For this issue I am going back to basics. There are many different aspects to financial planning, but there are probably half a dozen basic rules by which one should abide. They will not apply to everyone, but I wouldn’t mind betting that almost everybody could benefit from using at least one of them. Firstly, (and I realise that without the benefit of Dr. Who’s Tardis many of us will struggle with this one) Start Early. The earlier you start saving, the better. Time is your friend. It might not feel like it when you are getting on a bit, but it is! Little bits of savings, over a long time can grow into very useful sums.
Secondly, Clear Debt. If you can, pay off debt wherever you can. Short-term first, then any longer term. For the purposes of this article, I am leaving domestic mortgages out, as it is rare – and fortunate – to be able to pay the mortgage off, much before full-term. There may be exceptions, such as interest-free arrangements, but as a rule, ditch the debt!
The next item tends to apply a little more to families: Protect. Insure your loved ones against the loss of the “breadwinner(s)” and, if possible, the bread that they win. By this I mean that one should ensure that adequate life insurance is in place to cover parents or guardians. No amount of money will take the place of a loved one, but not having great financial burdens at a time of loss makes it a great deal easier to get through the grief and move on. Financial loss is not just caused by the loss of life; incapacity, causing a reduction or complete loss of income, is another issue that should, if possible, be protected against. This is a problem that affects both those with dependants and without. Someone single may feel that they need no protection, but temporary or permanent incapacity might have a devastating effect on their financial wellbeing, to add to the obvious trials of the accident or illness that caused the inability to work in the first instance.
Number three is: Use Tax Reliefs. In general, the Government gives us precious little. Where some tax benefit is available, then use it! Save, using ISAs, and for the longer term, pension plans. Admittedly, Cash ISAs are not producing great returns at the moment, but not much is in the deposit-based environment. Where a term of five years or more is concerned, equity based ISAs come into their own, providing tax-efficient growth and tax-free income. As a result of the changes in pension legislation in recent years, plans have become increasingly flexible, with benefits being available much earlier and in a variety of ways. There was a spate of bad press some while ago but it may be well worth remembering that when speaking of the gentlemen of the press (and possibly, ladies, too) it was often said, “don’t let the truth get in the way of a good story”! There have been bad pension schemes, but by far the majority have been perfectly decent and the best of them have been nothing short of brilliant. You will receive tax-relief on your contributions (subject to certain restrictions) and the growth is almost free of taxation. This aspect ties in with item one, in that the earlier you start, the better the return is likely to be.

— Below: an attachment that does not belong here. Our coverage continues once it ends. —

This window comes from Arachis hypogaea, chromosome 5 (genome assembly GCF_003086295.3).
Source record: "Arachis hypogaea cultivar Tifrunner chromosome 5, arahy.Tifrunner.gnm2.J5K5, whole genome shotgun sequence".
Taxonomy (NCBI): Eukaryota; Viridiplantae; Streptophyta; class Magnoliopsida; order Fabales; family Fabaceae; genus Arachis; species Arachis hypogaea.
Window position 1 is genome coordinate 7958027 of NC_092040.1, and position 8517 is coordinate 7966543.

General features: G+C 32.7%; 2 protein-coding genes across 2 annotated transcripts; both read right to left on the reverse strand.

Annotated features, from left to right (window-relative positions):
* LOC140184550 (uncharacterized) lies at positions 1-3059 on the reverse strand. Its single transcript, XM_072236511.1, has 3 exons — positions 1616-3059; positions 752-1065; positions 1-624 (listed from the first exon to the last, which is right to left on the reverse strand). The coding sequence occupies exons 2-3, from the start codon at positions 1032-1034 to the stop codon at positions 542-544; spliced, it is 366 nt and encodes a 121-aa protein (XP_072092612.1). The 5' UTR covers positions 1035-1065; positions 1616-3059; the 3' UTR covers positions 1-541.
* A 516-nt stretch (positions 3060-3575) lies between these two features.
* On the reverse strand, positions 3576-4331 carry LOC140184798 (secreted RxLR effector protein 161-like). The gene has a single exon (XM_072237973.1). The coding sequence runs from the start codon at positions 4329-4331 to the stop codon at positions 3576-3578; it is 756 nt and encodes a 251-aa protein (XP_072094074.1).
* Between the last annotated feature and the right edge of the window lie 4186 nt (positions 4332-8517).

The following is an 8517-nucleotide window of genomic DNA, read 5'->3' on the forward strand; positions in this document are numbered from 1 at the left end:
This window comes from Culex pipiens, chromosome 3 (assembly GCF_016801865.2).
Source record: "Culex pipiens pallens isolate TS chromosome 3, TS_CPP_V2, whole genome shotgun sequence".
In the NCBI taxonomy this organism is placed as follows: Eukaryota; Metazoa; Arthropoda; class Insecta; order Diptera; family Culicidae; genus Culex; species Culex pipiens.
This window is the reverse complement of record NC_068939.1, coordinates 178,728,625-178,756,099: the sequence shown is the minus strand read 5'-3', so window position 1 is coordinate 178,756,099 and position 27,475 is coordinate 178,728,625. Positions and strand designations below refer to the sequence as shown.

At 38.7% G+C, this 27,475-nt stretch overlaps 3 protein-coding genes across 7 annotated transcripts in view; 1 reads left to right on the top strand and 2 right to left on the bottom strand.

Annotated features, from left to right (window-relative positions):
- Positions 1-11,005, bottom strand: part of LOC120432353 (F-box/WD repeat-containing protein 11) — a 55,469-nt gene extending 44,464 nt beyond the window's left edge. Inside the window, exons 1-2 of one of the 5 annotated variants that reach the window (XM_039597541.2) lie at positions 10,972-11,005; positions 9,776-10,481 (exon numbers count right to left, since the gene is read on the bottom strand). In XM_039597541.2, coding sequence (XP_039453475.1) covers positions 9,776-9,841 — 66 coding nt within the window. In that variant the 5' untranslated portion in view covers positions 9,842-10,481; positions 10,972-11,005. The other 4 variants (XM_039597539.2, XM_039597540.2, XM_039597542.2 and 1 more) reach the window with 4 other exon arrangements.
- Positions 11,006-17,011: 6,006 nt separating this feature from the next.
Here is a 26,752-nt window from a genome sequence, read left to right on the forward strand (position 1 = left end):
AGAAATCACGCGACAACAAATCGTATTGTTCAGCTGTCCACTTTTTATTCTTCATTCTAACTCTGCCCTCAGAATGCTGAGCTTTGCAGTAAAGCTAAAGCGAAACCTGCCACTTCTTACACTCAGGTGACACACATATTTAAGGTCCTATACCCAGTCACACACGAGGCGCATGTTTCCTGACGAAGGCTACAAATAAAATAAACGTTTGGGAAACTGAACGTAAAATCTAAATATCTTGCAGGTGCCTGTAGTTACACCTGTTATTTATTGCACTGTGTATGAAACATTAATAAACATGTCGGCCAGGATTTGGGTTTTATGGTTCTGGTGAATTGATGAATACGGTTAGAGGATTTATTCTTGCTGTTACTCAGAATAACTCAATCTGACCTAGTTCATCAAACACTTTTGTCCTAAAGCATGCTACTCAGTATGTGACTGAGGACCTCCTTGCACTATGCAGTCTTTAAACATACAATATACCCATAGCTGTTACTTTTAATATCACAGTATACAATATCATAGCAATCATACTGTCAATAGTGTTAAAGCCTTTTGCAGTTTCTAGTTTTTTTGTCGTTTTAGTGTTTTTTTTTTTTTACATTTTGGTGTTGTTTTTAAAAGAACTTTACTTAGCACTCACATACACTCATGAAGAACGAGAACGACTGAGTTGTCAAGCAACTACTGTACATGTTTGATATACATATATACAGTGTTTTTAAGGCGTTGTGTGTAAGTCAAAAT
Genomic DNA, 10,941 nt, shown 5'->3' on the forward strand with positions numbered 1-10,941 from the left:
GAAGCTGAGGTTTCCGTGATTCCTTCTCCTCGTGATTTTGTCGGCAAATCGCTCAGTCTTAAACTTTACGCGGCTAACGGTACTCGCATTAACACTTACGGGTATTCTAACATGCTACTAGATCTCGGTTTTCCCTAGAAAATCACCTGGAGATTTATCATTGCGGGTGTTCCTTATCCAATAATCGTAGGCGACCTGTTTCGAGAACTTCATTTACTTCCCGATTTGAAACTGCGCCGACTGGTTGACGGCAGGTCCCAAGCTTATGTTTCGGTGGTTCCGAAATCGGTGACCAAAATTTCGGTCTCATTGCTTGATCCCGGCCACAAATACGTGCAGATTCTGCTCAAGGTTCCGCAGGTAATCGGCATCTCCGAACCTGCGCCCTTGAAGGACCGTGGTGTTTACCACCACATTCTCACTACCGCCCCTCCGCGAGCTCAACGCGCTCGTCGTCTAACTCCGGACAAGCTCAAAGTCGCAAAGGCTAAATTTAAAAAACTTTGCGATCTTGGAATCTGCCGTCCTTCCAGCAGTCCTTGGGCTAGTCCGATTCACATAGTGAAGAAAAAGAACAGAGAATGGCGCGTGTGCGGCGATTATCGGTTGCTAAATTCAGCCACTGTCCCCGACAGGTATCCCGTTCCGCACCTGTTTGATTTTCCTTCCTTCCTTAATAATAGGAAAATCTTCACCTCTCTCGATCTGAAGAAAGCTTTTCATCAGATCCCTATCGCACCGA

Next, Use Trusts. Many years ago, I went to a seminar given by a technical expert on the subject of trusts. He ran an IFA practice and told us that if one of his advisors arranged a policy that was not written under trust there would have to be a good reason why! Trusts ensure that benefits go exactly where intended, as quickly as possible. It is a very involved subject and advice should be sought in most cases.
Lastly, write a Will. This doesn’t have to be an expensive procedure, but it should be a professional job. A badly written Will can do more harm than good. Care should be taken as to who to have as Executors though, as professional fees for acting in this capacity can be eye-wateringly expensive.
My word, I have gone on a bit! I’d best be off. I hope some of the above is of help.
My best wishes for the festive season. See you in the New Year.